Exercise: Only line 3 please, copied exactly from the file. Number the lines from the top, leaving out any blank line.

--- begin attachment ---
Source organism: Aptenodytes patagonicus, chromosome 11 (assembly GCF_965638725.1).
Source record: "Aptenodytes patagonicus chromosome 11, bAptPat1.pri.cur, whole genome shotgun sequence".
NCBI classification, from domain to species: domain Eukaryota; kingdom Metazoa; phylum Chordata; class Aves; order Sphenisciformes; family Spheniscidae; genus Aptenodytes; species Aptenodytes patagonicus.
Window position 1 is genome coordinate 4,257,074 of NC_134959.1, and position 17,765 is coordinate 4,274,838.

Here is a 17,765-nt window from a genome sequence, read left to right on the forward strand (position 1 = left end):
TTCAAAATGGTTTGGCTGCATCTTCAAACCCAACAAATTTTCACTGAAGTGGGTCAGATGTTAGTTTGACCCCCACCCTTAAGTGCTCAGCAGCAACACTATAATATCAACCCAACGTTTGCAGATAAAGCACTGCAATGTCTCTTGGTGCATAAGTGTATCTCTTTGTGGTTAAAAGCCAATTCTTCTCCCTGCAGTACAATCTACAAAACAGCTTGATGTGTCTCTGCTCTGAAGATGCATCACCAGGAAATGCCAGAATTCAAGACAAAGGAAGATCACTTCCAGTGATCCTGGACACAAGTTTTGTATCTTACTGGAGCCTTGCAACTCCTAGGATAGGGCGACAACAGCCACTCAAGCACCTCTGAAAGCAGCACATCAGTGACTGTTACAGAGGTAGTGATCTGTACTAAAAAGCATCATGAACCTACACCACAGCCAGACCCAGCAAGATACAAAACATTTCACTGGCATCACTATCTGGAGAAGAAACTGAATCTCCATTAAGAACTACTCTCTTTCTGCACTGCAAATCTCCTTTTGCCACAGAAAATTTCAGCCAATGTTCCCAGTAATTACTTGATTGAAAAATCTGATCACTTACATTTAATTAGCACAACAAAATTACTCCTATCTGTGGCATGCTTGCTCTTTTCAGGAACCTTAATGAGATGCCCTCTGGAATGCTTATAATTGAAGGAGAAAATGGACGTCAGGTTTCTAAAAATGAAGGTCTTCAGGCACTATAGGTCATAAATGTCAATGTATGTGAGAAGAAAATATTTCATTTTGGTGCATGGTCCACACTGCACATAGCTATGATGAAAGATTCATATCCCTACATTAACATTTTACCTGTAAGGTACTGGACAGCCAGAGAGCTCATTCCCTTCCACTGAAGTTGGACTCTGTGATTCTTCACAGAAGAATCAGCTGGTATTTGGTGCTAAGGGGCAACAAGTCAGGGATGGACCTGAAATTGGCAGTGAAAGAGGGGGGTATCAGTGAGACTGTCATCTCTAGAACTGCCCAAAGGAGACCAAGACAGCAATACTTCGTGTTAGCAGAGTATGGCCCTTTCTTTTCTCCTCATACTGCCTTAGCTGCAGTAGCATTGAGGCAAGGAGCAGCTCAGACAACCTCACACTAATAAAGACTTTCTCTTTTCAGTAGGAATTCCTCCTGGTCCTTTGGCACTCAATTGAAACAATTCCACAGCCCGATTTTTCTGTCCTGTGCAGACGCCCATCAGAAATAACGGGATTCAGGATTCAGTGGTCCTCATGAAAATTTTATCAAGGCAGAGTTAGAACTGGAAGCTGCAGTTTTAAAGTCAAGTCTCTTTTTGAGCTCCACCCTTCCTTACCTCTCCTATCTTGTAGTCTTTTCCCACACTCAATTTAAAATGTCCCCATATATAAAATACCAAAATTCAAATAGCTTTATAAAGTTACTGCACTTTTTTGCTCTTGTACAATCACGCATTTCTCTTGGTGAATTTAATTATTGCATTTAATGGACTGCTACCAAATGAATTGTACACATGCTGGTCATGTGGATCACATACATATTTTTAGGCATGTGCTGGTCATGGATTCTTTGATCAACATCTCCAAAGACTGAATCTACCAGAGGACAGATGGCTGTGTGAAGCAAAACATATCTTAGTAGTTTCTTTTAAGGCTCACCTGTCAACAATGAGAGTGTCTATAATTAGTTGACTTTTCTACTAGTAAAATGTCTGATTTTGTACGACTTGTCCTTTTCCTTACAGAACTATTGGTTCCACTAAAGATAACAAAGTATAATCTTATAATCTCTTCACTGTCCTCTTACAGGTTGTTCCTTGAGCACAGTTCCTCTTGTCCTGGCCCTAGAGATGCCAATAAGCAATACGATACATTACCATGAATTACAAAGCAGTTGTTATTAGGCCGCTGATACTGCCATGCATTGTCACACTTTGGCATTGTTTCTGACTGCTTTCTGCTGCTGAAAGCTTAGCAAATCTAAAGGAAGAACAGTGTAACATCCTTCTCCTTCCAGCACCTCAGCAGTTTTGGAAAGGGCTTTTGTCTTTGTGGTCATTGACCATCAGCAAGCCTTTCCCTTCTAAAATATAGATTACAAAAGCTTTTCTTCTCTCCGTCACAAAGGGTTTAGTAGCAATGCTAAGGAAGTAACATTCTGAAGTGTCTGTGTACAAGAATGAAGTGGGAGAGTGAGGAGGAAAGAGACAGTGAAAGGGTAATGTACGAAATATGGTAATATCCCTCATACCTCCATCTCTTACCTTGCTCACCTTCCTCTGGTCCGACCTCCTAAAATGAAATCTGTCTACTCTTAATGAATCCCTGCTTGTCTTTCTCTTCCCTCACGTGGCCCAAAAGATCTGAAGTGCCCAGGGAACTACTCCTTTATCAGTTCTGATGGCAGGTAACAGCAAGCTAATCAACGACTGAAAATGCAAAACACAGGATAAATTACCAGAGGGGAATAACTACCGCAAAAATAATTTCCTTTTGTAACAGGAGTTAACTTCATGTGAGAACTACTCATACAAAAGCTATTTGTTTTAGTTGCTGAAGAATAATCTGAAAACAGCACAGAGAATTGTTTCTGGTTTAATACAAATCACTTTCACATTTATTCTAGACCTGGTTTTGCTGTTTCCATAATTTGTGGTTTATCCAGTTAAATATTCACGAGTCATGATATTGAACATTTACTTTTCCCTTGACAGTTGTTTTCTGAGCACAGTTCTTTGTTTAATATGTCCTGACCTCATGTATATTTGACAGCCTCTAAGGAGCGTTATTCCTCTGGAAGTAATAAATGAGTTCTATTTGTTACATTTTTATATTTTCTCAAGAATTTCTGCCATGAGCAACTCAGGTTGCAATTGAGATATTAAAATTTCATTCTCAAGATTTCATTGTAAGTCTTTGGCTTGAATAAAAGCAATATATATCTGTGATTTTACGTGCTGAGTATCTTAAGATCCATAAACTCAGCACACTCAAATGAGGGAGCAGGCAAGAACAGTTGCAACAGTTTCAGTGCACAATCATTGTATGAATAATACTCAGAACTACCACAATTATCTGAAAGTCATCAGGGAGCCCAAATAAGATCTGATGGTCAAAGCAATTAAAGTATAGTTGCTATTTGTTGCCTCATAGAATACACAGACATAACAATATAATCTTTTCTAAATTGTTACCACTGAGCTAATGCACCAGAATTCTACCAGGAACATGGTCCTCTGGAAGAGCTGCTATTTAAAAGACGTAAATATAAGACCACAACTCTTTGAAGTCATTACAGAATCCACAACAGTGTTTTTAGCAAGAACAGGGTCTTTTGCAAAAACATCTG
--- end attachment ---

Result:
NCBI classification, from domain to species: domain Eukaryota; kingdom Metazoa; phylum Chordata; class Aves; order Sphenisciformes; family Spheniscidae; genus Aptenodytes; species Aptenodytes patagonicus.